Jameel had been greatly inspired by his mother’s words of sending him to a world class university in a distant new land, to study and pave way for a better life for them all. For most of his teen years, Jameel had spent much of his time dreaming on visiting faraway lands, learning new things, understanding new cultures, interacting with people from different races and backgrounds, getting admitted to a world renowned university, studying hard, getting a degree, getting a high paying job, buying a house both in that exotic land and one in his home town, taking his family on a world tour and settling down once again back in his town with a whole lot of money. He did not even worry that he did not know English and could probably not survive even for a day in the countries that he wished to visit. But that did not matter for long as his dreams got crushed with the accident that had happened to his father. Despite his father having a lot of debts, both Jameel and his mother had great confidence that he would eventually clear them all off with one of his businesses succeeding, but the day his mini truck had crashed against a tanker lorry, their hopes had crashed as well.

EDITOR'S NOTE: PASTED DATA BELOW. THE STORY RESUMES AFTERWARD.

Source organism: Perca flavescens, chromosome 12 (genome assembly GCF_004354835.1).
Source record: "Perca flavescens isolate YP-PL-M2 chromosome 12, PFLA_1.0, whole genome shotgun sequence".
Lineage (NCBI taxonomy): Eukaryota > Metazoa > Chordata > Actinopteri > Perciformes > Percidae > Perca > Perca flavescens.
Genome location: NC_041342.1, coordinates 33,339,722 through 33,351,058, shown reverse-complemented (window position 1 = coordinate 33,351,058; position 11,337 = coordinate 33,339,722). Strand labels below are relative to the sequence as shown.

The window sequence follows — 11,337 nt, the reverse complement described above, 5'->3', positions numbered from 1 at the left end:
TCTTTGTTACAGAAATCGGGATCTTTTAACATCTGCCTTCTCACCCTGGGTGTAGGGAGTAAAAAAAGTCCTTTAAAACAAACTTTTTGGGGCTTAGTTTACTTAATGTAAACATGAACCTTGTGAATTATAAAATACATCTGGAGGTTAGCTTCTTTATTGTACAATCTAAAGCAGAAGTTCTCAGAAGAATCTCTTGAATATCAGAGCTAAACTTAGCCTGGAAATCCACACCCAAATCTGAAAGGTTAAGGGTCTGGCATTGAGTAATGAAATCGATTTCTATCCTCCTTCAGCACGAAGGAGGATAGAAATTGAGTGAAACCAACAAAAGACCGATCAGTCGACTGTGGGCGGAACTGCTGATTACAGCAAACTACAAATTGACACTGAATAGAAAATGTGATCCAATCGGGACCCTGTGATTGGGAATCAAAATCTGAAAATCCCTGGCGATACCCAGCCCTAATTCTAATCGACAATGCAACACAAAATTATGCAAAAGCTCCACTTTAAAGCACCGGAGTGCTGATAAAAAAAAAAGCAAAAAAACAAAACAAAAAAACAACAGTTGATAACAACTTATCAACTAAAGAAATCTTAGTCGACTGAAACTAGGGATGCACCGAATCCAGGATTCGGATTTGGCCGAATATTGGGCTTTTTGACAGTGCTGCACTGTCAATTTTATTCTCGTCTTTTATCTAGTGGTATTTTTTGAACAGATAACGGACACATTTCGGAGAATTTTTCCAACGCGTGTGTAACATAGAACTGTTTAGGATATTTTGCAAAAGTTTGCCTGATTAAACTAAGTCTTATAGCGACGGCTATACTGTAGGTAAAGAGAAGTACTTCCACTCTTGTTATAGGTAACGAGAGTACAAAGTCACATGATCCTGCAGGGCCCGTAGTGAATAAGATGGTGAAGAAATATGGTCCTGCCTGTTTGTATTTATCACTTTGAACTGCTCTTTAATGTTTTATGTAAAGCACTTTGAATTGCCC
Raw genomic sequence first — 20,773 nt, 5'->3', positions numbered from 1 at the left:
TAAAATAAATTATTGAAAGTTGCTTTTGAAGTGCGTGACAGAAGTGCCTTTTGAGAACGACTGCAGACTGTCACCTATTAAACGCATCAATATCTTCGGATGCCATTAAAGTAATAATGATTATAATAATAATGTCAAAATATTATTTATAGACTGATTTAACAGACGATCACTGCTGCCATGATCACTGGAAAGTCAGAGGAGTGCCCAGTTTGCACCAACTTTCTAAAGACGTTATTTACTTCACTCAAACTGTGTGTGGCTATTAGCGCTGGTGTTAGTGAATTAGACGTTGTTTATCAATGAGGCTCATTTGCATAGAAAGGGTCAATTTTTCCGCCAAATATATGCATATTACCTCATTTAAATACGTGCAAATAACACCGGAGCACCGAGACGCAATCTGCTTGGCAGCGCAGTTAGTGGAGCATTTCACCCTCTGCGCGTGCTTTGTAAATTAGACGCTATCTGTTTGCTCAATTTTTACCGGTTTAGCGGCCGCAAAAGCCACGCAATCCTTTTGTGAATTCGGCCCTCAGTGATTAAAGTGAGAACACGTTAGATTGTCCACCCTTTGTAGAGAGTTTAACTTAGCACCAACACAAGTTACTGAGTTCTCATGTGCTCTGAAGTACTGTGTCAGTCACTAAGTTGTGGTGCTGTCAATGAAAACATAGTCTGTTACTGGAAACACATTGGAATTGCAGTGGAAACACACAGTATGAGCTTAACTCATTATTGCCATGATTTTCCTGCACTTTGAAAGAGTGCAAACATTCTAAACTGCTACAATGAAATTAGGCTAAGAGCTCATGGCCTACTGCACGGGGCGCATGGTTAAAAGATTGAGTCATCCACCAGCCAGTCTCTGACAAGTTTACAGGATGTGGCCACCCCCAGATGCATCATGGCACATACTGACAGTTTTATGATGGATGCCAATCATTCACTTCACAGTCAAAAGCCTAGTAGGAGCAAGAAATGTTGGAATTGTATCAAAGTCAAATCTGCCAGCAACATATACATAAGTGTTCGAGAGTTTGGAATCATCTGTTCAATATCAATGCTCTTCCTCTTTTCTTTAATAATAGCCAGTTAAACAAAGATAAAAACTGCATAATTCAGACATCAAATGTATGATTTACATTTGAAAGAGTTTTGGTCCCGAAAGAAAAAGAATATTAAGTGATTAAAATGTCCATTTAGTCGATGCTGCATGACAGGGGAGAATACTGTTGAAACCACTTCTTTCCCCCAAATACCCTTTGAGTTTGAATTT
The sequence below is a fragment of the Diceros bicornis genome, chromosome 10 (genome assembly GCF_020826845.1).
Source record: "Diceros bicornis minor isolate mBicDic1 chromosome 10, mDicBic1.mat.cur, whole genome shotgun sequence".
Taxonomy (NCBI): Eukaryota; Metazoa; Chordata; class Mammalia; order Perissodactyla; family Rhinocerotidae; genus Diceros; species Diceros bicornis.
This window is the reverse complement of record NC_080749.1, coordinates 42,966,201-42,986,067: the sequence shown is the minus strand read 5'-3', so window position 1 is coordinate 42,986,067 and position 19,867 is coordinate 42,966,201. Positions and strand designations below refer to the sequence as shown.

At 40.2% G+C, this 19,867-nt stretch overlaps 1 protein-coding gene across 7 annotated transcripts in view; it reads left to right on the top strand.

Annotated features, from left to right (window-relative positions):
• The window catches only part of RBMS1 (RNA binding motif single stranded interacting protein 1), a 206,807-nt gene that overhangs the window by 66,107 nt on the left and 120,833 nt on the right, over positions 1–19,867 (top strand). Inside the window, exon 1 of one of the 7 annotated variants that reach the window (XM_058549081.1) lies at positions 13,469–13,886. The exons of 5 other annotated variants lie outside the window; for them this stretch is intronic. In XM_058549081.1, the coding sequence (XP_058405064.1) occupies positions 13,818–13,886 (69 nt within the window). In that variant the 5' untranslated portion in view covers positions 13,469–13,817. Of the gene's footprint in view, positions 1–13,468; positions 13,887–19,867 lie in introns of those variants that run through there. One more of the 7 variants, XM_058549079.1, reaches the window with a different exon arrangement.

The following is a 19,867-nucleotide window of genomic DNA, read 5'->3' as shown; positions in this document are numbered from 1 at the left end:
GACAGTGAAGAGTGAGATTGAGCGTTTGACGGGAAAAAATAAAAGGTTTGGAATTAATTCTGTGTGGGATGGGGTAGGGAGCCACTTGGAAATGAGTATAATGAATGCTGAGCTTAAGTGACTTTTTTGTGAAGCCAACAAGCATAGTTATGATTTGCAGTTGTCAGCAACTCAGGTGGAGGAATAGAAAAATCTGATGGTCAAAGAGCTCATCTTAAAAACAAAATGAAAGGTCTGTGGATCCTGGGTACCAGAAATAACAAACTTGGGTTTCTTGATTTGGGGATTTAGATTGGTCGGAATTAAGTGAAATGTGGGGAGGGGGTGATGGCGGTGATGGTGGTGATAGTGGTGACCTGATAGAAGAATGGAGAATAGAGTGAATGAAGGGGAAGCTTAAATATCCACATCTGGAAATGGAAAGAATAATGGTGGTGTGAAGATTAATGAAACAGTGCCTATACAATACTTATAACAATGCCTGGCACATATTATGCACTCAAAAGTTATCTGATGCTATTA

Not only did the family already have a lot of debts to deal with, but the accident caused them to get more loans to treat the critically injured father. The loss of their mini truck did not help their cause as well and before Jameel could even realise what his family was going through, they had debts worth eight hundred thousand Afghan Afghanis. Jameel, a twenty one year old man with no knowledge or experience in any of his father’s businesses, no influence in the society, no contacts to bank on, no rich friends for support and no clue on how to survive in the outside world, was thrust into the eye of the storm. He did not falter however…He took all the challenges in his stride and was willing to learn from it all. He wasn’t ashamed anywhere to say that he did not know anything and he never pretended to know everything either. He was a twenty one year old youngster but his parents hadn’t allowed him to do any house hold chores or hadn’ left him a lot outside either before. So Jameel wasn’t in anyway street-smart and did not really know how to survive on his own. Even common things that people his age were expected to know, weren’t known by him.